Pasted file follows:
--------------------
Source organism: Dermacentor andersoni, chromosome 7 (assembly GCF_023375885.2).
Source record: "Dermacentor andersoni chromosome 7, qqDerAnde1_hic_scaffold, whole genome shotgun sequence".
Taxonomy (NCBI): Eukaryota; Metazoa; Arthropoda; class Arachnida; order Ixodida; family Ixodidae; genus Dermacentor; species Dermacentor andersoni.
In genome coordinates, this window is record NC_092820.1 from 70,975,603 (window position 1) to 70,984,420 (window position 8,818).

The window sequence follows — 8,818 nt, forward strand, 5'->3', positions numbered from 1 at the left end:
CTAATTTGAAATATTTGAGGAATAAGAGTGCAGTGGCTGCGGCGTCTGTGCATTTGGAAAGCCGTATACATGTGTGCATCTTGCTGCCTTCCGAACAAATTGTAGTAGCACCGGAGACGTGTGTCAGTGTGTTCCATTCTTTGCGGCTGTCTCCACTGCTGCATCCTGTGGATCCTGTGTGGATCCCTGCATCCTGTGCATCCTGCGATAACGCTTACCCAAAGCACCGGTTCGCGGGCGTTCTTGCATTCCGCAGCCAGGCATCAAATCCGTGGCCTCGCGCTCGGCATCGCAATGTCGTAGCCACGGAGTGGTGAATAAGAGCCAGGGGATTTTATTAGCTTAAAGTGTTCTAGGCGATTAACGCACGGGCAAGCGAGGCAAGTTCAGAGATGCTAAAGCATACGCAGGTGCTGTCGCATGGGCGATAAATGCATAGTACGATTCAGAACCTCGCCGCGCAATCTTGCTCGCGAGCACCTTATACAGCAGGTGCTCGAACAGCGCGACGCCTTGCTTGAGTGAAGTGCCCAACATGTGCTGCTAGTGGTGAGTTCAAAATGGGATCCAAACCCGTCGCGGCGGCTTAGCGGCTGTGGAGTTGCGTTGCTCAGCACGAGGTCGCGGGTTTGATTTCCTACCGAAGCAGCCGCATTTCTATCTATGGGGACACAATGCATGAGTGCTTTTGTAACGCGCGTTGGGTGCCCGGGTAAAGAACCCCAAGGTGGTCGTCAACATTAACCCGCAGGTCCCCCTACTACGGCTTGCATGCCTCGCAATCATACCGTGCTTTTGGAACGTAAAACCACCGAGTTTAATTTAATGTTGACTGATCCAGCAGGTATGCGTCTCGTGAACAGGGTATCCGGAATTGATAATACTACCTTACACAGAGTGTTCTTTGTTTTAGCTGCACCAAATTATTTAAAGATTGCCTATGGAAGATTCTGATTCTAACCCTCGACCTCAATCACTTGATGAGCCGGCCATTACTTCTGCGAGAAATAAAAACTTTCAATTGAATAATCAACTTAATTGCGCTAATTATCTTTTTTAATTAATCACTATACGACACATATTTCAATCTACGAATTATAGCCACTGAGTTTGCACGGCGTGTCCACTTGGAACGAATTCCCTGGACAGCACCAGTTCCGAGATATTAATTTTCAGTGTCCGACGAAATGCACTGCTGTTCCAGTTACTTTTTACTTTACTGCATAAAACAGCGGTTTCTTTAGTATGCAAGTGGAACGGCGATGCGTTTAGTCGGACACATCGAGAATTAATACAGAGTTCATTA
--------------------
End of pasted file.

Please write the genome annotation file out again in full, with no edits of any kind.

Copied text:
Source organism: Dermacentor andersoni, chromosome 7 (assembly GCF_023375885.2).
Source record: "Dermacentor andersoni chromosome 7, qqDerAnde1_hic_scaffold, whole genome shotgun sequence".
Taxonomy (NCBI): Eukaryota; Metazoa; Arthropoda; class Arachnida; order Ixodida; family Ixodidae; genus Dermacentor; species Dermacentor andersoni.
In genome coordinates, this window is record NC_092820.1 from 70,975,603 (window position 1) to 70,984,420 (window position 8,818).

The window sequence follows — 8,818 nt, forward strand, 5'->3', positions numbered from 1 at the left end:
CTAATTTGAAATATTTGAGGAATAAGAGTGCAGTGGCTGCGGCGTCTGTGCATTTGGAAAGCCGTATACATGTGTGCATCTTGCTGCCTTCCGAACAAATTGTAGTAGCACCGGAGACGTGTGTCAGTGTGTTCCATTCTTTGCGGCTGTCTCCACTGCTGCATCCTGTGGATCCTGTGTGGATCCCTGCATCCTGTGCATCCTGCGATAACGCTTACCCAAAGCACCGGTTCGCGGGCGTTCTTGCATTCCGCAGCCAGGCATCAAATCCGTGGCCTCGCGCTCGGCATCGCAATGTCGTAGCCACGGAGTGGTGAATAAGAGCCAGGGGATTTTATTAGCTTAAAGTGTTCTAGGCGATTAACGCACGGGCAAGCGAGGCAAGTTCAGAGATGCTAAAGCATACGCAGGTGCTGTCGCATGGGCGATAAATGCATAGTACGATTCAGAACCTCGCCGCGCAATCTTGCTCGCGAGCACCTTATACAGCAGGTGCTCGAACAGCGCGACGCCTTGCTTGAGTGAAGTGCCCAACATGTGCTGCTAGTGGTGAGTTCAAAATGGGATCCAAACCCGTCGCGGCGGCTTAGCGGCTGTGGAGTTGCGTTGCTCAGCACGAGGTCGCGGGTTTGATTTCCTACCGAAGCAGCCGCATTTCTATCTATGGGGACACAATGCATGAGTGCTTTTGTAACGCGCGTTGGGTGCCCGGGTAAAGAACCCCAAGGTGGTCGTCAACATTAACCCGCAGGTCCCCCTACTACGGCTTGCATGCCTCGCAATCATACCGTGCTTTTGGAACGTAAAACCACCGAGTTTAATTTAATGTTGACTGATCCAGCAGGTATGCGTCTCGTGAACAGGGTATCCGGAATTGATAATACTACCTTACACAGAGTGTTCTTTGTTTTAGCTGCACCAAATTATTTAAAGATTGCCTATGGAAGATTCTGATTCTAACCCTCGACCTCAATCACTTGATGAGCCGGCCATTACTTCTGCGAGAAATAAAAACTTTCAATTGAATAATCAACTTAATTGCGCTAATTATCTTTTTTAATTAATCACTATACGACACATATTTCAATCTACGAATTATAGCCACTGAGTTTGCACGGCGTGTCCACTTGGAACGAATTCCCTGGACAGCACCAGTTCCGAGATATTAATTTTCAGTGTCCGACGAAATGCACTGCTGTTCCAGTTACTTTTTACTTTACTGCATAAAACAGCGGTTTCTTTAGTATGCAAGTGGAACGGCGATGCGTTTAGTCGGACACATCGAGAATTAATACAGAGTTCATTA